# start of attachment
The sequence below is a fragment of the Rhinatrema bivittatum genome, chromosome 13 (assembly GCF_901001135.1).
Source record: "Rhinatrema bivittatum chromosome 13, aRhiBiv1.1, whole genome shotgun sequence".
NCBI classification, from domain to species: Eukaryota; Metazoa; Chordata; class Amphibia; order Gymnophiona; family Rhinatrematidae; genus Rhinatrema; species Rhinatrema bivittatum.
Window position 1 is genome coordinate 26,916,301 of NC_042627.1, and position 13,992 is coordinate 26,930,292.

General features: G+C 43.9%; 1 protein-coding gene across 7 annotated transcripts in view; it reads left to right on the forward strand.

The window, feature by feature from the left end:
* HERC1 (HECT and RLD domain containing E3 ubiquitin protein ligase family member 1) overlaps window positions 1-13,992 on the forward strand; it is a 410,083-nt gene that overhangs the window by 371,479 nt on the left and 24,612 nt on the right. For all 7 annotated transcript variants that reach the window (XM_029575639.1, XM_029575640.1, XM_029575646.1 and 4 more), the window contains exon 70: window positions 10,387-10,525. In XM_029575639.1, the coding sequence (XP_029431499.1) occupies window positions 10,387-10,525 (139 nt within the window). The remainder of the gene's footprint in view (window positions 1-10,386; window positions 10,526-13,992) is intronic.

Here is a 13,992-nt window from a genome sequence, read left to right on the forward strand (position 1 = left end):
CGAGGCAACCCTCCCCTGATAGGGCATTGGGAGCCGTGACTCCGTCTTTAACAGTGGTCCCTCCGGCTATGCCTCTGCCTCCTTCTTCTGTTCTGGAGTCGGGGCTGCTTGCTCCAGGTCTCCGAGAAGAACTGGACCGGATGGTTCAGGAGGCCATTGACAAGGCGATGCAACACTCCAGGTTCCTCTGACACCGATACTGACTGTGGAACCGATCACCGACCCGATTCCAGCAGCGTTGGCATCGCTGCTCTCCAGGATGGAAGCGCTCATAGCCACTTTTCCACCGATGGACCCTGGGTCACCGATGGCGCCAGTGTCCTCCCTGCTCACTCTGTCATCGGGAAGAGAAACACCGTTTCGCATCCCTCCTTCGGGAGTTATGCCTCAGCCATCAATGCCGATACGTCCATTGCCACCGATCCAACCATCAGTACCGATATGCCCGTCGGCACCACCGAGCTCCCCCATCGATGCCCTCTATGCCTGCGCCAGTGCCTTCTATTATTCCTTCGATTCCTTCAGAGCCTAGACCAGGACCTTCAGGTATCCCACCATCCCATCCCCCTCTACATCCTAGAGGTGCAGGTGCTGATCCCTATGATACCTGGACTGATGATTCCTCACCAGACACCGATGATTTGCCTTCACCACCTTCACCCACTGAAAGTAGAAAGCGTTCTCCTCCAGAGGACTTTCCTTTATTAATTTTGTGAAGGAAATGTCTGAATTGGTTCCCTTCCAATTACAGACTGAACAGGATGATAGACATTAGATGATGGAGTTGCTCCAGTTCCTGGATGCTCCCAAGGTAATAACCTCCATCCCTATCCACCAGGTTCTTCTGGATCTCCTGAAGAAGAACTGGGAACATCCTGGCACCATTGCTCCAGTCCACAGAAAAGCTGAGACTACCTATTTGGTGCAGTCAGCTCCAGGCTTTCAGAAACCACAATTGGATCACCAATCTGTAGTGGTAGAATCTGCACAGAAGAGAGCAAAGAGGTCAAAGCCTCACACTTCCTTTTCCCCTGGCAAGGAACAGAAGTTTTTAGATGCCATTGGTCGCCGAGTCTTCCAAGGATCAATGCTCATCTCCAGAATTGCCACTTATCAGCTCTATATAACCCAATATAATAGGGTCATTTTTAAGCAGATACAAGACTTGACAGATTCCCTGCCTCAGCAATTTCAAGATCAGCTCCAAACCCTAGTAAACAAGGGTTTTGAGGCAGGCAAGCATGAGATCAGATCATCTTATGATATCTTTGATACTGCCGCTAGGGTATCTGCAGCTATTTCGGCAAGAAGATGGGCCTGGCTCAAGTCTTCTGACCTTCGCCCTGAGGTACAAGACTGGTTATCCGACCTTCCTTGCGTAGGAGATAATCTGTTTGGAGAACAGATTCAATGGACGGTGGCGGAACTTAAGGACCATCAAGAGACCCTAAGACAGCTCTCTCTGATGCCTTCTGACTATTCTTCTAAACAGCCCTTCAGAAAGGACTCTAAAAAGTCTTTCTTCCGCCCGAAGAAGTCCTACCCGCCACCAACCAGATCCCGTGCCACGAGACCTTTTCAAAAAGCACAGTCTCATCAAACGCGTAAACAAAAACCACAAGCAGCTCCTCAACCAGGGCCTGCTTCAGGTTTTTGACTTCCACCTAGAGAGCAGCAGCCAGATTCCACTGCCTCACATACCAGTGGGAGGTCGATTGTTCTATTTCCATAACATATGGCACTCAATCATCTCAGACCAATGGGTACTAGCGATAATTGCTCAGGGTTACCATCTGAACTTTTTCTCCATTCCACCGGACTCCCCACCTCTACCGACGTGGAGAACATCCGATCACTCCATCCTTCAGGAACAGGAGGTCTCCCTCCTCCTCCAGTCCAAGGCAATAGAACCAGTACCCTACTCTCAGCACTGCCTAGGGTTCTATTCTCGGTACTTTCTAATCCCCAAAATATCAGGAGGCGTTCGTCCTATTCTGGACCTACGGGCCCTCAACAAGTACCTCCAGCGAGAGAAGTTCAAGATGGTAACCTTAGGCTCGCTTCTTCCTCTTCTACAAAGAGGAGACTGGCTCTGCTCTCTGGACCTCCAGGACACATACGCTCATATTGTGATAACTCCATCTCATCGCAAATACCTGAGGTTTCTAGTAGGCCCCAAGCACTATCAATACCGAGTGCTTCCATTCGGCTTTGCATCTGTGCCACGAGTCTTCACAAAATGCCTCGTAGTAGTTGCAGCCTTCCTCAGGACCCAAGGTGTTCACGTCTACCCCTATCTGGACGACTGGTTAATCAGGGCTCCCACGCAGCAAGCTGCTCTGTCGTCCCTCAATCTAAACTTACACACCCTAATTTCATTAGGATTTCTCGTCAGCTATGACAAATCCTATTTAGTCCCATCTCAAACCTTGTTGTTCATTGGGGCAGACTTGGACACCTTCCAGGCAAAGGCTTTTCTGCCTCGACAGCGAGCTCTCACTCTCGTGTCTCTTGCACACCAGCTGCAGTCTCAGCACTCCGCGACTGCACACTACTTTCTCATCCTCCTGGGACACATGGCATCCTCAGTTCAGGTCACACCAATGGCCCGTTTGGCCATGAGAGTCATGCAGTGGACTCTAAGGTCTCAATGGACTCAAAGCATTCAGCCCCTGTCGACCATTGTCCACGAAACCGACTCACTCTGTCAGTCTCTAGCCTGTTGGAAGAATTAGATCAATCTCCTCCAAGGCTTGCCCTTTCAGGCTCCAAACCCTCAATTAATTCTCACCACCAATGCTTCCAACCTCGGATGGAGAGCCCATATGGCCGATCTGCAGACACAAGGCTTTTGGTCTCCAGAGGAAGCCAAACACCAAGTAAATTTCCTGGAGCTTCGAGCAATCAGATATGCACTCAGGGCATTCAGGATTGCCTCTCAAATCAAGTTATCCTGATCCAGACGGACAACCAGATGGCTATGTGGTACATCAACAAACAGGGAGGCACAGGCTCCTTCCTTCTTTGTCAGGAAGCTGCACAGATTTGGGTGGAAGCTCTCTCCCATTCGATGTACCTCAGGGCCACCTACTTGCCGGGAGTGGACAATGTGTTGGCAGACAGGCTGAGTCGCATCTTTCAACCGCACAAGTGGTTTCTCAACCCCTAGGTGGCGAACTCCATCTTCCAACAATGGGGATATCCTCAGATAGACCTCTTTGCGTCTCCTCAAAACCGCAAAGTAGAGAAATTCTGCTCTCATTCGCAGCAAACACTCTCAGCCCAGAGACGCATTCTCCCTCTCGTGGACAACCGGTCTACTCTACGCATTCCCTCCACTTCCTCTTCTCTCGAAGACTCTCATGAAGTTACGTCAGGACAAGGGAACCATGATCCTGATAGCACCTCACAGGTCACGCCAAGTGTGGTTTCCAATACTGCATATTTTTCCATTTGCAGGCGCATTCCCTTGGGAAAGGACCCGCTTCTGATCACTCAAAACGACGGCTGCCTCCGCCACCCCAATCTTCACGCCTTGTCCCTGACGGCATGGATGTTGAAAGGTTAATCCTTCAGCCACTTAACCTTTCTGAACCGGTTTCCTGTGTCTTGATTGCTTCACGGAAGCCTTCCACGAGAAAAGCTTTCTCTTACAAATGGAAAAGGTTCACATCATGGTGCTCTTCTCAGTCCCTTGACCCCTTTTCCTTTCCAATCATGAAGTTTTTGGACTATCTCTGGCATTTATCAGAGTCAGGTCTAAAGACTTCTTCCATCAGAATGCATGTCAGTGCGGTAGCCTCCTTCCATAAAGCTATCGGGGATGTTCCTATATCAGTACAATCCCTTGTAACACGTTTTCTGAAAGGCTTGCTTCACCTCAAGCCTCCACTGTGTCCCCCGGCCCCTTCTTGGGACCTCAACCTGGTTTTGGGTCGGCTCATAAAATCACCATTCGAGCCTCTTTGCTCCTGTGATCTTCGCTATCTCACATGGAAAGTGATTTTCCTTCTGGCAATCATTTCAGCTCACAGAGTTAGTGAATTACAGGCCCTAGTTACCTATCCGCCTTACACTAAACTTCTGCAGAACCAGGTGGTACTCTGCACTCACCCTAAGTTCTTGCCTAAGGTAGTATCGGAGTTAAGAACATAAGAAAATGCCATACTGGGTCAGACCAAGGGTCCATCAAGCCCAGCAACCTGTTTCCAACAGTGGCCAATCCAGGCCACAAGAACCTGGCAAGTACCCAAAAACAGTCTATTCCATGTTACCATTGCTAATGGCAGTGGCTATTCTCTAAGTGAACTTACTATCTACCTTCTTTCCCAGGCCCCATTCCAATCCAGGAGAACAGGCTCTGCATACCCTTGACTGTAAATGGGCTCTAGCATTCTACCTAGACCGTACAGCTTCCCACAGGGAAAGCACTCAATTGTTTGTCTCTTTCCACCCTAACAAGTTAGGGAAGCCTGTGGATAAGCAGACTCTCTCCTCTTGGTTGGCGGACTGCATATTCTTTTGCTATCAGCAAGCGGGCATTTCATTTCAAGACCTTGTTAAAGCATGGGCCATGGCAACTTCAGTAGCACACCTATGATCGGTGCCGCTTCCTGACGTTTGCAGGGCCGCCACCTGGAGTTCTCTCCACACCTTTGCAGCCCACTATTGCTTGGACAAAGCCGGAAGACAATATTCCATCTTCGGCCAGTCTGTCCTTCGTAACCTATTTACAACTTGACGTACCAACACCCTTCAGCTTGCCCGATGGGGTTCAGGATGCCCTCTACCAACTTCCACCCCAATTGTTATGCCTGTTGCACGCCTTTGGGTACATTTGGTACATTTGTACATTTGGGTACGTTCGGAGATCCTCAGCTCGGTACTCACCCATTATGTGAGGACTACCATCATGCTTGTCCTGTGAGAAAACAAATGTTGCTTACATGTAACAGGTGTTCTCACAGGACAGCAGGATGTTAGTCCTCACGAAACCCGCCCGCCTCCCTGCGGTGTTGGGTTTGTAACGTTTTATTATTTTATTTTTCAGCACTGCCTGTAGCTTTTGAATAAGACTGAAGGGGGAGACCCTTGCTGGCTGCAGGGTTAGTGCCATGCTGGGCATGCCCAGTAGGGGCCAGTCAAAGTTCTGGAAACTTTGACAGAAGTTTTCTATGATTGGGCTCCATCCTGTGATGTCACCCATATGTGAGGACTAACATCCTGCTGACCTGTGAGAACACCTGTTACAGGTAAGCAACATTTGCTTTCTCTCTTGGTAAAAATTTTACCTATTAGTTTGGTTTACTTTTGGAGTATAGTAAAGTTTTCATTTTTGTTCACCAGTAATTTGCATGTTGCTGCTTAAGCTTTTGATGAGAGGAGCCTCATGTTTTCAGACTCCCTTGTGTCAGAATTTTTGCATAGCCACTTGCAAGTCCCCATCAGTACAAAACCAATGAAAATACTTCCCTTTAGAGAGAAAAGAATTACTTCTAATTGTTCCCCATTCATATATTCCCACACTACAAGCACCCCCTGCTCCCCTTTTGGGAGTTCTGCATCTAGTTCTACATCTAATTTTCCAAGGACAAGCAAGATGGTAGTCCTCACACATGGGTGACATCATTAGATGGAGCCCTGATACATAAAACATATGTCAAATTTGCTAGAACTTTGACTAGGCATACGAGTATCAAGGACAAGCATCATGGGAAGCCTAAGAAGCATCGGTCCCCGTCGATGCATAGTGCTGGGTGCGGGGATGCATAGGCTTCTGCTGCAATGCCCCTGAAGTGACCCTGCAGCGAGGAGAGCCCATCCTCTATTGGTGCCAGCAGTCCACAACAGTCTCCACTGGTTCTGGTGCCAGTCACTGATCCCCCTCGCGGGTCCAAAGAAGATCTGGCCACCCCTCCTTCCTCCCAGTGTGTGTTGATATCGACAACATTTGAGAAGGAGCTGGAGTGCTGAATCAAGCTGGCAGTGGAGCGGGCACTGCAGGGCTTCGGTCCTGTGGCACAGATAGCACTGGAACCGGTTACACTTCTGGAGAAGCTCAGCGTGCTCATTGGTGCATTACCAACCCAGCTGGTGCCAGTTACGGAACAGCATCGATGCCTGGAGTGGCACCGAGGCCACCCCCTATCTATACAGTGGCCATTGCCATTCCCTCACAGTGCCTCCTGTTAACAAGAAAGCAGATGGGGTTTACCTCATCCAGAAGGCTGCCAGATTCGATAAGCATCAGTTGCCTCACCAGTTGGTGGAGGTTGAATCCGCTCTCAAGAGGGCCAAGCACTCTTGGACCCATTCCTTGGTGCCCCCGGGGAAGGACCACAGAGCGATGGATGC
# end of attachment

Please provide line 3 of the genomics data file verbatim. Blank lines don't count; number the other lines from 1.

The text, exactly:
NCBI classification, from domain to species: Eukaryota; Metazoa; Chordata; class Amphibia; order Gymnophiona; family Rhinatrematidae; genus Rhinatrema; species Rhinatrema bivittatum.